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Jacob 2400X745
I was only a little boy of thirteen. I got skin sores on my arms. My skin was red. ‘Auntie, my arms look funny,’ I said. She was shocked. We went to hospital on a different island. The doctor examined me and gave me medication, but that didn’t work. Why didn’t the sores go away? What was I supposed to do?

I grew up into an adult man who was terribly insecure. I thought I had leprosy, but I wasn’t sure. I was ashamed, afraid of being stigmatized. I didn’t dare tell anybody. Not even the woman I married. I numbed myself with booze and kept bad company.

My skin turned darker, my fingers were becoming crooked

I went from bad to worse. I felt so alone. My skin turned darker and darker, my fingers were becoming crooked. But I hid it from everybody. If only I’d asked for help sooner. If only I’d had the guts to share my discomfort.

But in my darkest, loneliest hour, my fortune changed. Somebody appeared at my door. ‘I’m from the island’s new health centre. I’m here to help you.’ My data had been forwarded, and it wasn’t until then that I was formally diagnosed with leprosy. And with the right medication, I was cured. Finally I was cured from the disease; I felt liberated.

My emotional wounds too had to heal

I used to fish for tuna in the deep waters around the island, but I anticipated better economic chances for myself as a local boat builder and repairman. I have my family and myself checked for symptoms of leprosy every year, but I wanted to do more. I have become chairman of the island’s self-​care group. There are thirteen of us and we are all former leprosy patients. We assist the health workers in finding new leprosy patients. Furthermore, we talk with each other about the disease and we help each other treating our wounds.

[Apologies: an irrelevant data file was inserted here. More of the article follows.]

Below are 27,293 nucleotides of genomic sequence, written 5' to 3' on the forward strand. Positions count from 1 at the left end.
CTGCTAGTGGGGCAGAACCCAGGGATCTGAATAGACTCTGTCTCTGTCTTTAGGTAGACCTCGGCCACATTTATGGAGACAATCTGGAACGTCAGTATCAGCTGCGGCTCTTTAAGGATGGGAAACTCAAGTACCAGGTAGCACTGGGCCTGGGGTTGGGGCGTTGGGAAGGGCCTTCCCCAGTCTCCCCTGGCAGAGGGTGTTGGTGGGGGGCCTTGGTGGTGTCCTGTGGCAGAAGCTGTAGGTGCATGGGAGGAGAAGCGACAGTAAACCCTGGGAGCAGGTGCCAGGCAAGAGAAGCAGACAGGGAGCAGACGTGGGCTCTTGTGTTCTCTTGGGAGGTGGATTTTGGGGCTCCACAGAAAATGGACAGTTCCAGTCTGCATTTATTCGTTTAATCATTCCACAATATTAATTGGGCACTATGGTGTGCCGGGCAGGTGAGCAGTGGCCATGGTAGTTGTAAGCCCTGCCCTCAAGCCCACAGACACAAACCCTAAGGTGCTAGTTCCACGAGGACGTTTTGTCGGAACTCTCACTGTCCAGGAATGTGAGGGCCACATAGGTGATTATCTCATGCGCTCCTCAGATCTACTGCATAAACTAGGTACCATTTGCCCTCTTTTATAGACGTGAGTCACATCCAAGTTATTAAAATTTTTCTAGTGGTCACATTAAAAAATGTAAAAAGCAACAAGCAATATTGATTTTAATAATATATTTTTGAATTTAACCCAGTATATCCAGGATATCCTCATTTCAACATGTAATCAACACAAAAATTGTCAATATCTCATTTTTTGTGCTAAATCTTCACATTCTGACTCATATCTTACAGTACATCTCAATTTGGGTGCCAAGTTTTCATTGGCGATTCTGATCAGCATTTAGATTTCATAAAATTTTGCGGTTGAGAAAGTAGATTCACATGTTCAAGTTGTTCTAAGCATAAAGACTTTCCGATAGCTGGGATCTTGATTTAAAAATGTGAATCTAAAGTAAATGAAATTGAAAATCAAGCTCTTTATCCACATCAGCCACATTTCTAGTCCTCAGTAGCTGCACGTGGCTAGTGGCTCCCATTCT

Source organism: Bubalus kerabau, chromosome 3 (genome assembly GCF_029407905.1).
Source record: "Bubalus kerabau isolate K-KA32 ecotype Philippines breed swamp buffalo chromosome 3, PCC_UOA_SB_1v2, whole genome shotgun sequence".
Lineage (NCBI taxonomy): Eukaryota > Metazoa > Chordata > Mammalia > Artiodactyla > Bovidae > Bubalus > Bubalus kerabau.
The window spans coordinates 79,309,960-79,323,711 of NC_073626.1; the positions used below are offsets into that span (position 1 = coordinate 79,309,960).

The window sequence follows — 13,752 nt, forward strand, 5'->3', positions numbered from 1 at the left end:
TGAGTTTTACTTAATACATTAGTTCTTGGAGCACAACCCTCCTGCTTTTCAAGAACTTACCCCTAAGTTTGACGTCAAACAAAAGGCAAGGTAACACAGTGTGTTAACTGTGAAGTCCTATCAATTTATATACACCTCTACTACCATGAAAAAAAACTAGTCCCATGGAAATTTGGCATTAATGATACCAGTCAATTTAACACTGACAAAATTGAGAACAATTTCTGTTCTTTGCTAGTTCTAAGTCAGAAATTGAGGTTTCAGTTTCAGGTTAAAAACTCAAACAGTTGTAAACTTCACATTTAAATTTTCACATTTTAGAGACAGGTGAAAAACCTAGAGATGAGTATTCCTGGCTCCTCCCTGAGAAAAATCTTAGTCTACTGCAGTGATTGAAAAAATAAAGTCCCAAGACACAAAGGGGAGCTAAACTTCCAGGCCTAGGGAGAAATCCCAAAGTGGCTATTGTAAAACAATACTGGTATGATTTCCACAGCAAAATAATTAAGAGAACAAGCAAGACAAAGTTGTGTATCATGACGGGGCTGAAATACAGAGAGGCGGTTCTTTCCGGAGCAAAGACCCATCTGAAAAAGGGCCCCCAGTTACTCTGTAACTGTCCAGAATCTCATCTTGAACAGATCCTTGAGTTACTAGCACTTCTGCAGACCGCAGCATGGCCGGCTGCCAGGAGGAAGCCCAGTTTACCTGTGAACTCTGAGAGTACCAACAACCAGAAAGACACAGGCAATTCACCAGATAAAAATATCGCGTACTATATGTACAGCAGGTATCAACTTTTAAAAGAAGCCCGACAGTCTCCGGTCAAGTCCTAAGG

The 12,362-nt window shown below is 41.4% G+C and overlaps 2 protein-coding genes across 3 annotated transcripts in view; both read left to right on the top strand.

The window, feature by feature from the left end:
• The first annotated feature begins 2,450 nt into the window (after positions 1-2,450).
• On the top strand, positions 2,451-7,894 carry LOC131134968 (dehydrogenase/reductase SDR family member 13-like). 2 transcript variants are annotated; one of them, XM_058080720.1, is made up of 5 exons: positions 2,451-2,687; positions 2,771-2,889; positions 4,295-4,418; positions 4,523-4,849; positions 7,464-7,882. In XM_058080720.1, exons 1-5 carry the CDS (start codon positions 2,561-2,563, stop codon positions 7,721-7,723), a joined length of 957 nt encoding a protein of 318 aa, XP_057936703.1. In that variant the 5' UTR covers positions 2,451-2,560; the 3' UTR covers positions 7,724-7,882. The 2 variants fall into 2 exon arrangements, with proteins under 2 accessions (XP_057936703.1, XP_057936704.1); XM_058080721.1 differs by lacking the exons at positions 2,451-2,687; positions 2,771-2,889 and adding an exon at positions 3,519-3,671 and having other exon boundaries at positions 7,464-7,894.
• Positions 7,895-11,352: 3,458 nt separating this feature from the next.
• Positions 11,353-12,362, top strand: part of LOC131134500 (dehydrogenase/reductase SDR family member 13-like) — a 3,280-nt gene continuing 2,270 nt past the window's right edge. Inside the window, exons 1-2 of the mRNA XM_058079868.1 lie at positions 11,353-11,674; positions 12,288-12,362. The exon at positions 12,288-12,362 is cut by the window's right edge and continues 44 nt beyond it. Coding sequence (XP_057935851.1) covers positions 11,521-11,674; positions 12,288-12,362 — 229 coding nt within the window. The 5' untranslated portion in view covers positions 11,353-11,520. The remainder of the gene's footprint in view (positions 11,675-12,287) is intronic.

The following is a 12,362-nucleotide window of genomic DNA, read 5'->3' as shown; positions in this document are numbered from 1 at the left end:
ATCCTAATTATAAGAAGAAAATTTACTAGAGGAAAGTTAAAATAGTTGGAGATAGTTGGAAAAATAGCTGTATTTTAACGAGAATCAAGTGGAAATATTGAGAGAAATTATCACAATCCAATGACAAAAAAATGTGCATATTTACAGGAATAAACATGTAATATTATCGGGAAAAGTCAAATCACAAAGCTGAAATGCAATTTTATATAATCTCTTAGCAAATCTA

Including the invisible wounds. By sharing our experiences with the disease, our little island is now free of stigma. Now no one needs to feel ashamed the way I did for so long.

Leprosy relief at Bunaken

Jacob David grew up, and still lives on Bunaken, a small island off the coast of Northern Sulawesi in Indonesia. It has a population of nearly three thousand people. Since 2001, leprosy health workers have been paying yearly visits to the island to locate new patients and to educate the islanders on leprosy. Thanks to their recurring visits the stigma around leprosy has disappeared and the disease is under control. The past three years only one new case of leprosy has occurred.

Jacob working on the bootJacob

Photography: Sasja van Vechgel

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